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    Steve, there's a short historical piece on ISMACS.net about National Sewing Machine Company, June Manufacturing and Eldredge -- might be interesting!

    Jeanette

  16. #1966
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    Yup my girlfriend ended up figuring out it was a Stoewer thanks to your information also.

    Our machine is almost identical to the one in the video, with some differences. I'm guessing different years.

    The one on the video is call "The Pheonix" and I'm finding it really hard to read pheonix from what was on the machine. Like I said it seemed more along the lines of "Sarina", but I could be wrong.

    I wish there was something like the Singer site were you could easily figure out the date of the machine through the serial number.

  17. #1967
    Junior Member Laurajbr's Avatar
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    I put myself through college in large part with a featherweight! The year I started school the fashion for pants went from wide leg to narrow, and my Featherweight would do denim, corduroy anything I asked of it. It went astray in a move, and I was heartbroken.
    When I am perfect, I will write a book and everyone can be perfect too. Until then I will just have to be gracious in face of imperfection, and ask the same of everyone else for my imperfections.

  18. #1968
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    I know the logo is not correct, but is it possible the name is Caesarina? That the badged name from Silberberg & Co. , a German distributor of machines. The logo sure looks like a C J and S.
    Maria
    Smoky Mountains of Tennessee

  19. #1969
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    Just a shot!
    Is it possible the name is Caesarina? That would make it a badged machine distributed by J Silberberg & Co, a German sewing machine distributor. The logo badge looks like it has a S, C and J on the brass badge, but that is not what the Silberberg logo, that I am familiar with, looks like! Maybe it was changed?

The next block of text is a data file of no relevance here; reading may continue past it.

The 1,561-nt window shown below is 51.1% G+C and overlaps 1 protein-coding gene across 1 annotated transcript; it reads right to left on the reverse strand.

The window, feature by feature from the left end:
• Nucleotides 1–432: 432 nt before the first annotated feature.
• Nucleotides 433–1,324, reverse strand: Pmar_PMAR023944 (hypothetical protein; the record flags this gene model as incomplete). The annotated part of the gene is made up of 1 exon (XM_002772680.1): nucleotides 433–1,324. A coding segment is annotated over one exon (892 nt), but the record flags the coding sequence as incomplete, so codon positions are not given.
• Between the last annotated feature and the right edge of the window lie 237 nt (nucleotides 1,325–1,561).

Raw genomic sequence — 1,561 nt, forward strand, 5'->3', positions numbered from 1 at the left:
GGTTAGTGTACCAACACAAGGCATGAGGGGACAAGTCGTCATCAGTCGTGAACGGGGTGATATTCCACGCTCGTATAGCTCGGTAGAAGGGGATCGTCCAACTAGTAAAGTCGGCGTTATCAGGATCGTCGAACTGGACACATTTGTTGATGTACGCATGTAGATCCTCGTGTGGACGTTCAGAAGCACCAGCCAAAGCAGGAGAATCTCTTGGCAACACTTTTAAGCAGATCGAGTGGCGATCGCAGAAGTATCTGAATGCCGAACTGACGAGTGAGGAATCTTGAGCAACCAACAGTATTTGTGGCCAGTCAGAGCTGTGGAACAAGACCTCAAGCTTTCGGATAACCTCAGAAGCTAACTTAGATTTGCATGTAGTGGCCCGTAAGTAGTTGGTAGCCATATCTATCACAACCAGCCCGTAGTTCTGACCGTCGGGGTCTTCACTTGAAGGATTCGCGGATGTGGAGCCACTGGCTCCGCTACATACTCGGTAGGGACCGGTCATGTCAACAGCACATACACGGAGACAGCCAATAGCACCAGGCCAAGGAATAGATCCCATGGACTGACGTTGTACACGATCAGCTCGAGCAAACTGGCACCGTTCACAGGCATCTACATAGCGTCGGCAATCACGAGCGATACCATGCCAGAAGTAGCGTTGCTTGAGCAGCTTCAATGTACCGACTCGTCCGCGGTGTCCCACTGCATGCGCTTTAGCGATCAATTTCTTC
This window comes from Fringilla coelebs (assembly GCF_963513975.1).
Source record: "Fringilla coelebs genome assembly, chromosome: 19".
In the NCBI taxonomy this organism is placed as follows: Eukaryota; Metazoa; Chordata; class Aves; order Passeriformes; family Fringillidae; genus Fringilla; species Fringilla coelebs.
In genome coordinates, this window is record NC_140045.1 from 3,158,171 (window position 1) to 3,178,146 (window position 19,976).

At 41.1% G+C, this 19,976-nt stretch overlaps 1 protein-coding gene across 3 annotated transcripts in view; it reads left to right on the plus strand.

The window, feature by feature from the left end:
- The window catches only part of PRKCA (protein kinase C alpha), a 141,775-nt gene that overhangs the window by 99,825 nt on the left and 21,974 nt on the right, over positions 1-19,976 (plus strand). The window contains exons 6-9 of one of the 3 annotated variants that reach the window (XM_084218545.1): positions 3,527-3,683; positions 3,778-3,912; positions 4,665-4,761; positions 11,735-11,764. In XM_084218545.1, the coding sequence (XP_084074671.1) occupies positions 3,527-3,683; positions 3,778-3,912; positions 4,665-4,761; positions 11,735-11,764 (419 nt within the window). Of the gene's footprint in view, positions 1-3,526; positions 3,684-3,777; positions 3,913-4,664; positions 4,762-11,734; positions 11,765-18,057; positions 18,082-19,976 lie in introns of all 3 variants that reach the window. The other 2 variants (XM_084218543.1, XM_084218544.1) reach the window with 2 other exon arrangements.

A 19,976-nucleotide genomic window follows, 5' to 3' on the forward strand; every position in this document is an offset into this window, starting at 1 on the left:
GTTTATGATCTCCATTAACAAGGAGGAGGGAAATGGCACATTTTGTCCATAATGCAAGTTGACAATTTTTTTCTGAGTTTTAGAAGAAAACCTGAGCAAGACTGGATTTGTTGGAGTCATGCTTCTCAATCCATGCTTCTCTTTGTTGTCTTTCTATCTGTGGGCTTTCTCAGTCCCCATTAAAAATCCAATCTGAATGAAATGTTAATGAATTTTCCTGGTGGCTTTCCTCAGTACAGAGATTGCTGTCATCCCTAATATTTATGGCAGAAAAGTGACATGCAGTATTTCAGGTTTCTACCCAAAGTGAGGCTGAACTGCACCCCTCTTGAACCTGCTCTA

After the war, people tried to remove any name that would tie a sewing machine to Germany. Since it is not a drophead machine, I can't attribute the name being so light to handling the head each time the machine was lifted.
    Maria
    Smoky Mountains of Tennessee

  20. #1970
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    Yesterday this machine jumped out at me and I had to bring it home. It has a motor but no cords or foot peddle.Name:  image.jpg
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  21. #1971
    Senior Member KenmoreRulesAll's Avatar
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    That White is in excellent shape.

  22. #1972
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    I know. I have no interest in White's but when I saw this in the shop I asked who had cleaned it up. The gal working gave me blank look and said the local antique deal had dropped it off. The price was right . Only problem is that there are no power cords or foot control for the motor. Looking for some irons for her.

  23. #1973
    Senior Member 4dogs's Avatar
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    that sure is a pretty one........I would have to bring it home too........
    Judy, retired RN, alias 4 dogs and in the mountains of western North Carolina.

    Someday you will be a memory - try to make it a good one .

  24. #1974
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    Wow, it really is in wonderful condition.

  25. #1975
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    Wow, those are beautiful.